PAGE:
After selecting the building unit to buy, the next step is the mortgage. There are two major differences between an industrial building mortgage and a normal residential mortgage. Firstly, banks perceive industrial loans as being riskier compared to residential loans. This is mainly because the business world can be volatile and the commercial viability of the tenant’s business and their profits can be less predictable or consistent year over year. In other words, if a tenant’s business is suffering and they can’t afford to pay their rent, this can affect the commercial viability of the landlord’s investment which can then affect the landlord’s ability to repay their mortgage. Because of this, banks prefer to adopt a more conservative approach when issuing loans for industrial properties, i.e., they will use lower loan-to-value ratios and higher interest rates compared to any loans issued for residential buildings.

Secondly, according to the existing government regulations, the maximum mortgage ratio for all non-residential transactions is 40%. That is, if a prospective investor wishes to invest in an industrial building, he or she must be prepared to pay at least 60% of the transaction price. For example, for a HKD $2 million unit in an industrial building, the down payment is HKD $1.2 million. If the buyer has other mortgages, the maximum mortgage will be reduced by a further 10%. In addition, the contribution income ratio and stress test limits for buyers of industrial buildings are stricter than those for residential buildings; at 40% and 50% respectively (up to 50% and 60% for residential).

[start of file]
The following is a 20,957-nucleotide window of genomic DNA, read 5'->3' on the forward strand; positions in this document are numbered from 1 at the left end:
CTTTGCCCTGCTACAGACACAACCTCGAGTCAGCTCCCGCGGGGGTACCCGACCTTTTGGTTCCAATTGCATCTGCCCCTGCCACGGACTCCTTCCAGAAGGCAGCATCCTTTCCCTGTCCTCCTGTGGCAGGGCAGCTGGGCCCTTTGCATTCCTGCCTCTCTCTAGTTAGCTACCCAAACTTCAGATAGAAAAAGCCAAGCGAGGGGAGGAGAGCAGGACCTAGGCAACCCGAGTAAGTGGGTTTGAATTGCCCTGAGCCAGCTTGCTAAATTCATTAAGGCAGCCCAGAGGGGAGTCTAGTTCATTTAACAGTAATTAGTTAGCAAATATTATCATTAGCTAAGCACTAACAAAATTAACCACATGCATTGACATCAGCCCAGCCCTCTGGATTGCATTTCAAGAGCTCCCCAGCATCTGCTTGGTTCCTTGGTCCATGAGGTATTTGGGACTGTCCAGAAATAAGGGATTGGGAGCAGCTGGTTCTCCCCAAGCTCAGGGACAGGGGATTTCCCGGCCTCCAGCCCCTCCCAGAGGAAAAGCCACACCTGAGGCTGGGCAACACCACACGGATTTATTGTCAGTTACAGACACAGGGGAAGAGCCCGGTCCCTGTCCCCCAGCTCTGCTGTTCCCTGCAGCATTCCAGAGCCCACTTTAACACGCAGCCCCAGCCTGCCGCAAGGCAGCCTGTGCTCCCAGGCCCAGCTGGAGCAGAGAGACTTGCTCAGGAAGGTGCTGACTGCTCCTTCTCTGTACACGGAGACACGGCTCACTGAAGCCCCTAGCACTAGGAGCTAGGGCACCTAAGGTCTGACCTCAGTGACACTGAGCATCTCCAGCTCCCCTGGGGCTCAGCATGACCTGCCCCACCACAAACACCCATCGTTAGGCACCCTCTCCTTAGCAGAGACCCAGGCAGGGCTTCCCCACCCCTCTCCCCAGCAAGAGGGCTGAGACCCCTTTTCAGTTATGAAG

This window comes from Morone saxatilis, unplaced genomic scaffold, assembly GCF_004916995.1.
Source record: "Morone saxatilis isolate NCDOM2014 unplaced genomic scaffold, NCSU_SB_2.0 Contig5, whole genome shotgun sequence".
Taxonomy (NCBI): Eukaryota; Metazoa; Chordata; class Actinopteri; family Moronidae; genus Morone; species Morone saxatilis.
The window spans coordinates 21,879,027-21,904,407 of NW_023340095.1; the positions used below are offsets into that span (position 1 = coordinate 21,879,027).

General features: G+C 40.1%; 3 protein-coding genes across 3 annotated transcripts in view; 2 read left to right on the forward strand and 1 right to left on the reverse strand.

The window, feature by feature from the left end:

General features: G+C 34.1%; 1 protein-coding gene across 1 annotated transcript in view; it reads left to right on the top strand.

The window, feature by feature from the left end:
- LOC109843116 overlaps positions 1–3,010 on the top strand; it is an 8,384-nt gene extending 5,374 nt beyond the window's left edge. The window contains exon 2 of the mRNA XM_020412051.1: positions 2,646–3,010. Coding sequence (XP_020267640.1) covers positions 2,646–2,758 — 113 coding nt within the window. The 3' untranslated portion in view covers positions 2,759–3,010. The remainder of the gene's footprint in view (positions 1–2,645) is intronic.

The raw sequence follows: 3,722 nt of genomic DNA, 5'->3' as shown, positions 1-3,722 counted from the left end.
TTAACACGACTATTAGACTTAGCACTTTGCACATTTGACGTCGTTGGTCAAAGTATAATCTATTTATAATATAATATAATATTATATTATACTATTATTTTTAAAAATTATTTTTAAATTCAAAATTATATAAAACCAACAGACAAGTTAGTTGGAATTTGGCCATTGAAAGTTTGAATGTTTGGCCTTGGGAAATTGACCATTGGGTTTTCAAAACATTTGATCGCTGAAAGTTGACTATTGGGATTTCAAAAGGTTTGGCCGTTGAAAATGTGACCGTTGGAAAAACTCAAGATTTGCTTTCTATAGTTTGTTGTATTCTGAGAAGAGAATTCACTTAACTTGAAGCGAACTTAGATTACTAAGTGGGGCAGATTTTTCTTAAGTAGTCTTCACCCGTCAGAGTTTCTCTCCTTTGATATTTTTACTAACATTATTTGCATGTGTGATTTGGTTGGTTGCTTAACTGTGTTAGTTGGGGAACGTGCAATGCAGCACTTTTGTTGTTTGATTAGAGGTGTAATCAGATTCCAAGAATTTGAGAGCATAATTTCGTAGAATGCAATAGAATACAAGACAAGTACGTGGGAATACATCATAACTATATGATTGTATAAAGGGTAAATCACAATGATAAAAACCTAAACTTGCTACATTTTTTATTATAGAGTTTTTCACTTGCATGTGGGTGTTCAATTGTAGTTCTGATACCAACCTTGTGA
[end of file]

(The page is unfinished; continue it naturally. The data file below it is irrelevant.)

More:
Since down payment (deposit amount) on industrial property makes up a larger portion of the total purchase price compared to residential property, this can help industrial property investors improve their cash flow position. However, it also means that if the value of an industrial building increases, any new buyer will have to contribute even more for the down payment when the building is resold.

While the higher cash deposit requirements can help with improved cash flow, the reality is that not all banks accept mortgage applications for industrial buildings. Some mortgages may be declined based on the overall quality of the industrial building. Banks will be more conservative in approving mortgage applications for older industrial buildings. Buyers are advised to check with their bank first before they get too involved in discussions and negotiations with vendors.

Another point to note is that banks may refuse to approve mortgages for industrial properties that have been sublet. In recent years, a number of sublet industrial buildings have emerged in the market, i.e. larger industrial buildings have been subdivided into smaller units and renovated while the original tenants sublet the property, or part of it, before the building is put back on the market. Banks may be concerned about the impact this has on the overall quality of industrial buildings, such that developers may have tried to cut corners to save on redevelopment & revitalisation costs thereby increasing the risk of possible fire safety regulation violations, etc. In this case, banks will usually want to inspect the industrial buildings first. Buyers are advised to check with their bank for mortgage details before finalising the deal.

(3) Short-term transfers without additional special stamp duty

Purchasing and on-selling (also known as ‘flipping’) industrial units will not incur
special stamp duty (SSD) tax unlike with residential properties. The reason for this is that industrial buildings are non-residential properties and are only subject to the progressive ad valorem stamp duty (AVD) of up to 8.5% on non-residential properties (see table below), not the current SSD and Buyer’s Stamp Duty (BSD) on residential properties. See the complete guide to Hong Kong stamp duty.

Non-residential property stamp duty rates

Amount or value of the consideration
(whichever is the higher)

Rates at Scale 1 (Part 2)


Does not exceed






$30,000 + 20% of excess over $2,000,000






$90,000 + 20% of excess over $3,000,000






$180,000 + 20% of excess over $4,000,000






$360,000 + 20% of excess over $6,000,000






$1,500,000 + 20% of excess over $20,000,000